Zen Garden History
Zen garden history goes back into the very ancient and early beginnings of Japanese culture. Known by various names, the Zen garden has also been traditionally used as a tranquil and meditative area, much like the cloisters of monks in Roman Churches. Not at all exotic, as the name may imply, these gardens have been very simple with very few actual plantings. In reality, Zen gardens consist of mostly well-cultivated rocks and sand, with the illusion of water created by waves in the sand. This is done by raking the sand into a rippling effect. The rocks are arranged to simulate islands or mountains.
Early Zen Buddhism is credited with the spreading and cultivation of Zen gardens. Zen monks enjoyed rock and sand gardens because they seemed to be a perfect fit that accommodated their ideas of simplicity and harmony. These gardens resonated with their concepts and views of the universe. History has revealed that rock and sand gardens have dated back to 592 AD, during the reign of the Empress Suiko. A famous, historic Japanese Zen garden of note, contains 15 rocks amongst a pattern of rippling sand. It is said that this particular garden can be viewed from any angle with only 14 of the rocks ever being seen at once. According to Zen philosophy, the fifteenth rock will only be seen when one reaches enlightenment.
Zen Garden Design
The thirteenthcentury and its development of the Karesansui gardens are credited with the form of the Zen gardens as they are constructed and known today. Although Zen gardens come in many sizes, ranging from extensive outdoor structures to gardens so small they could be held in one’s hand, the Zen garden’s main focus is that it produced a pattern that would evoke deep subconscious tranquility. To the Zen Buddhist monks, this was the main goal and attainment of the development of the Zen garden.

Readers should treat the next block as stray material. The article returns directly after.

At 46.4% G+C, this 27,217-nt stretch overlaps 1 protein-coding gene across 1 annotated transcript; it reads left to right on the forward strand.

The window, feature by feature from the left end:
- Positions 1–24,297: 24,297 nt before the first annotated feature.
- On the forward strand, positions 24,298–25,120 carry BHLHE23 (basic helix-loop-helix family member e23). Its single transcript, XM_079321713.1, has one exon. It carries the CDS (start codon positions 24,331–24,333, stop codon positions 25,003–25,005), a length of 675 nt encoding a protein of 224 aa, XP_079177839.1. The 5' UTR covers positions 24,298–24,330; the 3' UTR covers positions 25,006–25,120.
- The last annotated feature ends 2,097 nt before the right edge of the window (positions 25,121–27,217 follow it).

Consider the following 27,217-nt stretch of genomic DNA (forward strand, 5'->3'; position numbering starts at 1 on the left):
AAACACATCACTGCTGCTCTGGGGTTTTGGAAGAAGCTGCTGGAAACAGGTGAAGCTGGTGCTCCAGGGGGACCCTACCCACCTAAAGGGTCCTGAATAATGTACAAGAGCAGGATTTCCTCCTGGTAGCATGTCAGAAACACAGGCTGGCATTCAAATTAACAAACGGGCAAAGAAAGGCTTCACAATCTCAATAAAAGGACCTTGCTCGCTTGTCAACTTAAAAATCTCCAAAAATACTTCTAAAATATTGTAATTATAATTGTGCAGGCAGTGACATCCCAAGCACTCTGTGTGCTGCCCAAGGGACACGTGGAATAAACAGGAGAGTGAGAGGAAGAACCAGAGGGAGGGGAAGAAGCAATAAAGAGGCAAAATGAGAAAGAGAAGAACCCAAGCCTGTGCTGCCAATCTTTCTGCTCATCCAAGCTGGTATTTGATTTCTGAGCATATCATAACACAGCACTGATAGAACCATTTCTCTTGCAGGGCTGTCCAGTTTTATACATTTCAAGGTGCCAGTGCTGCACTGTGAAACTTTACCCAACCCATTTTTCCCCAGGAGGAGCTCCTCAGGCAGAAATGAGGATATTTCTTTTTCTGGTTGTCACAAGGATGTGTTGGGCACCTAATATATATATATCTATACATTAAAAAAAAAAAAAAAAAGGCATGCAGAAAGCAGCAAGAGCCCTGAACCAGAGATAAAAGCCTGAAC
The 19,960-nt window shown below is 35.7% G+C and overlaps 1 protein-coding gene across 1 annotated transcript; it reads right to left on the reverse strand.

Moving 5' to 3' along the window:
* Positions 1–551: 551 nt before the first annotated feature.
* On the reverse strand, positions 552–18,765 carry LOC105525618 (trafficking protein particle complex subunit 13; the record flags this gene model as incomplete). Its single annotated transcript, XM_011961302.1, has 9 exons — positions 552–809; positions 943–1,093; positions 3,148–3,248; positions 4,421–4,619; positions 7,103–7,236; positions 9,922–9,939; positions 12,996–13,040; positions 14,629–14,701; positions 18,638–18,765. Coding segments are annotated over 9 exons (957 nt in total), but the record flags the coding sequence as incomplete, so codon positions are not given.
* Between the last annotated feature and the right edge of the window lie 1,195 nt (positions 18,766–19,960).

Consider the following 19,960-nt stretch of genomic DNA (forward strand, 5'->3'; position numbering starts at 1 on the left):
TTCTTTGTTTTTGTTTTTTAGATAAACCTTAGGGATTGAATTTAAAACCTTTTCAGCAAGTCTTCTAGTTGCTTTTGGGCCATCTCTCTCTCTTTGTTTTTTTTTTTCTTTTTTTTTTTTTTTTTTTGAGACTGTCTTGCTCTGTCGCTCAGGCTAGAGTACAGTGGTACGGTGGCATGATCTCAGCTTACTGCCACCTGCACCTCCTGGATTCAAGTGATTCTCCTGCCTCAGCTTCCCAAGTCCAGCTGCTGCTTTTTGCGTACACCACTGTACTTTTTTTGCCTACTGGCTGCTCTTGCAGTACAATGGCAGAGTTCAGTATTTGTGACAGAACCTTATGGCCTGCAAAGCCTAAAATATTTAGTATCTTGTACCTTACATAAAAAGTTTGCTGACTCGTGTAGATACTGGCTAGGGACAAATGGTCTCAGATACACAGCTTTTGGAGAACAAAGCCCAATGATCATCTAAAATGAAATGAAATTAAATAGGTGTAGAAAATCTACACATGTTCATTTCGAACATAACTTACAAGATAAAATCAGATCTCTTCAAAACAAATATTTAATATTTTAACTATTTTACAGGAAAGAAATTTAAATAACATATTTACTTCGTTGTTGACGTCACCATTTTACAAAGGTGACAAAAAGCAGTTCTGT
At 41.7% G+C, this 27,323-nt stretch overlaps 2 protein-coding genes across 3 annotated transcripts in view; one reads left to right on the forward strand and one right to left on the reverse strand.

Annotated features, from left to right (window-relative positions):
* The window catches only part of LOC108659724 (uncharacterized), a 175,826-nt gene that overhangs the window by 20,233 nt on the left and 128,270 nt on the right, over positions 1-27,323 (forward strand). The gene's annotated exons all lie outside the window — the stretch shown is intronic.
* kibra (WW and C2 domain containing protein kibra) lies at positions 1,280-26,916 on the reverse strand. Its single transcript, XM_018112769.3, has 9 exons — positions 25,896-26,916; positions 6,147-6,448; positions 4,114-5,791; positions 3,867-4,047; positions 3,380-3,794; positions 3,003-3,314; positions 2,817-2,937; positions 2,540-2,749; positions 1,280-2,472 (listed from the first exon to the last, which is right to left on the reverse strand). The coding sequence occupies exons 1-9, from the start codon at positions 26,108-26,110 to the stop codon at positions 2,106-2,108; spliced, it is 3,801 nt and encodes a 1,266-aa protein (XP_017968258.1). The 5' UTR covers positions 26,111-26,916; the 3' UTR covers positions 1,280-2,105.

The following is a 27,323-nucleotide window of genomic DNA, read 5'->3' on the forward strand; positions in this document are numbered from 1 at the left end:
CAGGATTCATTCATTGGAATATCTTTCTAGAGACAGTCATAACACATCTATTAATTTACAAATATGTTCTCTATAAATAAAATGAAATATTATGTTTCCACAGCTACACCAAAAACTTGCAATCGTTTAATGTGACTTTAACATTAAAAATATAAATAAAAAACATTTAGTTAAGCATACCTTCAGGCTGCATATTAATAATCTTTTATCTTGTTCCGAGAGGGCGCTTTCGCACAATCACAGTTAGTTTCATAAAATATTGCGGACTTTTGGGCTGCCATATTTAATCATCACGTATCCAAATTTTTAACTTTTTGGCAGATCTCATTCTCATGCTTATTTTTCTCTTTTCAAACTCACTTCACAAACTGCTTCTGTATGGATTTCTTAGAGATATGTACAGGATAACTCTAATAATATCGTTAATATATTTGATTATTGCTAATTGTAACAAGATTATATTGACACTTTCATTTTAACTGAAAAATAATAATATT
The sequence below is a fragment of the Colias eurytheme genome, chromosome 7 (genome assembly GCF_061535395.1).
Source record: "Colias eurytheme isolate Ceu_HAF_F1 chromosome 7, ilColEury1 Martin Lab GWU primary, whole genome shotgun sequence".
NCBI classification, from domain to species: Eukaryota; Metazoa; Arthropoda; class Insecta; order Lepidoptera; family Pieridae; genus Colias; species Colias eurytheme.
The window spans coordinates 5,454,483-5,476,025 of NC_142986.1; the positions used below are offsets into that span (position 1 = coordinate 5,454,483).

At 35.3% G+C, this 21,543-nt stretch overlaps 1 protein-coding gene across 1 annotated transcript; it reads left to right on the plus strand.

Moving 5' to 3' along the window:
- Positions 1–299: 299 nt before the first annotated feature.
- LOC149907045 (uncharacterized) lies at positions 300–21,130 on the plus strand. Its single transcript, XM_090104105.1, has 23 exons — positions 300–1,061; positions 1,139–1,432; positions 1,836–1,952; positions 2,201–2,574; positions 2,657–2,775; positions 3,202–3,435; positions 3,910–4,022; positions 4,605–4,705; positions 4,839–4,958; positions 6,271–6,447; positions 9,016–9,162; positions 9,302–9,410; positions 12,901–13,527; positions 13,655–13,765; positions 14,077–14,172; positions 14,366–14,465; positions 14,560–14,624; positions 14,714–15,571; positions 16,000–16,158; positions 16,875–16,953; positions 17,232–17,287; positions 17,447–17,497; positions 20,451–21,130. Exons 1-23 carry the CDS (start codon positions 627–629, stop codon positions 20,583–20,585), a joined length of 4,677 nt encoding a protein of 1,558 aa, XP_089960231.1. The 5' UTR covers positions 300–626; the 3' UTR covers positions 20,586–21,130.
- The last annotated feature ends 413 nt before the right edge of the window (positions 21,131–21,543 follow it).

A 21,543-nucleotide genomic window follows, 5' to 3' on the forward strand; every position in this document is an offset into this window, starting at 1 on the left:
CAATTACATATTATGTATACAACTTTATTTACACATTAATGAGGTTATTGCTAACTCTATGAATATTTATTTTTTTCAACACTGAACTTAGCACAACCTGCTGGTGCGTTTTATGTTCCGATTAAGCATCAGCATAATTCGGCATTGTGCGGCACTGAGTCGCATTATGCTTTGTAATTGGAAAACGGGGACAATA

The term “Zen Garden” is derived from an American author, Loraine Kuck. She is credited with coining the term in her book, “100 Gardens of Kyoto.” This term became so popular that it made its way into Japanese culture and language. Although it has been used to represent several varied styles of Japanese rock and sand gardens, its common feature remains; the simple and understated characteristics of the gardens developed and designed by the early Zen monks.
Fundamentals of Zen Gardens
Japanese gardening is centered around deeply spiritual aspects of gardening traditions. Although the typical Zen garden may seem to be a simple, shallow sand box, gravel and rocks, each of these features represent very significant aspects of Japanese culture. What may seem to be a random placement of rocks and sand, actually represents a small scale representation of an intricate coastal scene reminiscent of the country of Japan.
Usage of Zen Gardens
Although in the early history of Japan the Zen garden was primarily used for Buddhist monks as an area in which to spend time contemplating their master's ideology, today’s Zen gardens can still offer tranquil areas and scenery to provide meditation and contemplative aids.